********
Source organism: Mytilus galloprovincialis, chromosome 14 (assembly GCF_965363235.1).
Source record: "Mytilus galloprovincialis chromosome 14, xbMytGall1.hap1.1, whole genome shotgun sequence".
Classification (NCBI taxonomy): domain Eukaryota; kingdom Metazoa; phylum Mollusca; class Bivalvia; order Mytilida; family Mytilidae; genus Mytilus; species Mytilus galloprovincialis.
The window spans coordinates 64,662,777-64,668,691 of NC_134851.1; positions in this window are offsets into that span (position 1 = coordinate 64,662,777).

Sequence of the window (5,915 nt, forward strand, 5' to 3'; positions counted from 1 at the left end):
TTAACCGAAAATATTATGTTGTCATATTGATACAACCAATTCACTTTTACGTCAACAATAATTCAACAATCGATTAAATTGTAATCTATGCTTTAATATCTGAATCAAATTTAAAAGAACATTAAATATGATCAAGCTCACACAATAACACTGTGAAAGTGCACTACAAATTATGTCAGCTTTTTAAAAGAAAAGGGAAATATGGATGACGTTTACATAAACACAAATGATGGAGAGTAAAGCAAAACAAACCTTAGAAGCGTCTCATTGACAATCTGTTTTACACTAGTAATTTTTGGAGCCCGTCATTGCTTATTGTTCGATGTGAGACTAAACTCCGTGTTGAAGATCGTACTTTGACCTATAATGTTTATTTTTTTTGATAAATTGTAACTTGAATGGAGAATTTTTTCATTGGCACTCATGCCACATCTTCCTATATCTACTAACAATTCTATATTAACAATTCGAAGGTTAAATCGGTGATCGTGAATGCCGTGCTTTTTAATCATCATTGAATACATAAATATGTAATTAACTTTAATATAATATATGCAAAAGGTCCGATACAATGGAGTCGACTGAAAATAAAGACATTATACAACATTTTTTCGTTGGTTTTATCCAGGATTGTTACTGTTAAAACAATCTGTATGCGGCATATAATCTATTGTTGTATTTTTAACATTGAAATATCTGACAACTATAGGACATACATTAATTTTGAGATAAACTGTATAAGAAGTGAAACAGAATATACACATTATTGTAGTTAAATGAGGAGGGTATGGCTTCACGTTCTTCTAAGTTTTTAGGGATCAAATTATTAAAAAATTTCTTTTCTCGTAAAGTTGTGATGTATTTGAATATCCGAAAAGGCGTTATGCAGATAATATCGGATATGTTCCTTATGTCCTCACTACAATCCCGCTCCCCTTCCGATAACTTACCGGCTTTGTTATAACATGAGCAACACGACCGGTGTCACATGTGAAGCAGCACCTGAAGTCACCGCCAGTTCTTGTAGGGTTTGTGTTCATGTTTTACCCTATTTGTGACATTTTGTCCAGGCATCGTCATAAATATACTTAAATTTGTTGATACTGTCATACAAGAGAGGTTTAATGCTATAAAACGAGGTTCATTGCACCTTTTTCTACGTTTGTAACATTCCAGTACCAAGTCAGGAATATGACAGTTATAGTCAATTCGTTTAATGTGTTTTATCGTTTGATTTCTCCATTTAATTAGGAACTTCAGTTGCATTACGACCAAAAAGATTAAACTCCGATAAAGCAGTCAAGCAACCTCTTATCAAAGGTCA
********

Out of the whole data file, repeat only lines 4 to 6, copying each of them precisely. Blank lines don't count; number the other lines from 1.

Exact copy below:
The window spans coordinates 64,662,777-64,668,691 of NC_134851.1; positions in this window are offsets into that span (position 1 = coordinate 64,662,777).

Sequence of the window (5,915 nt, forward strand, 5' to 3'; positions counted from 1 at the left end):
TTAACCGAAAATATTATGTTGTCATATTGATACAACCAATTCACTTTTACGTCAACAATAATTCAACAATCGATTAAATTGTAATCTATGCTTTAATATCTGAATCAAATTTAAAAGAACATTAAATATGATCAAGCTCACACAATAACACTGTGAAAGTGCACTACAAATTATGTCAGCTTTTTAAAAGAAAAGGGAAATATGGATGACGTTTACATAAACACAAATGATGGAGAGTAAAGCAAAACAAACCTTAGAAGCGTCTCATTGACAATCTGTTTTACACTAGTAATTTTTGGAGCCCGTCATTGCTTATTGTTCGATGTGAGACTAAACTCCGTGTTGAAGATCGTACTTTGACCTATAATGTTTATTTTTTTTGATAAATTGTAACTTGAATGGAGAATTTTTTCATTGGCACTCATGCCACATCTTCCTATATCTACTAACAATTCTATATTAACAATTCGAAGGTTAAATCGGTGATCGTGAATGCCGTGCTTTTTAATCATCATTGAATACATAAATATGTAATTAACTTTAATATAATATATGCAAAAGGTCCGATACAATGGAGTCGACTGAAAATAAAGACATTATACAACATTTTTTCGTTGGTTTTATCCAGGATTGTTACTGTTAAAACAATCTGTATGCGGCATATAATCTATTGTTGTATTTTTAACATTGAAATATCTGACAACTATAGGACATACATTAATTTTGAGATAAACTGTATAAGAAGTGAAACAGAATATACACATTATTGTAGTTAAATGAGGAGGGTATGGCTTCACGTTCTTCTAAGTTTTTAGGGATCAAATTATTAAAAAATTTCTTTTCTCGTAAAGTTGTGATGTATTTGAATATCCGAAAAGGCGTTATGCAGATAATATCGGATATGTTCCTTATGTCCTCACTACAATCCCGCTCCCCTTCCGATAACTTACCGGCTTTGTTATAACATGAGCAACACGACCGGTGTCACATGTGAAGCAGCACCTGAAGTCACCGCCAGTTCTTGTAGGGTTTGTGTTCATGTTTTACCCTATTTGTGACATTTTGTCCAGGCATCGTCATAAATATACTTAAATTTGTTGATACTGTCATACAAGAGAGGTTTAATGCTATAAAACGAGGTTCATTGCACCTTTTTCTACGTTTGTAACATTCCAGTACCAAGTCAGGAATATGACAGTTATAGTCAATTCGTTTAATGTGTTTTATCGTTTGATTTCTCCATTTAATTAGGAACTTCAGTTGCATTACGACCAAAAAGATTAAACTCCGATAAAGCAGTCAAGCAACCTCTTATCAAAGGTCA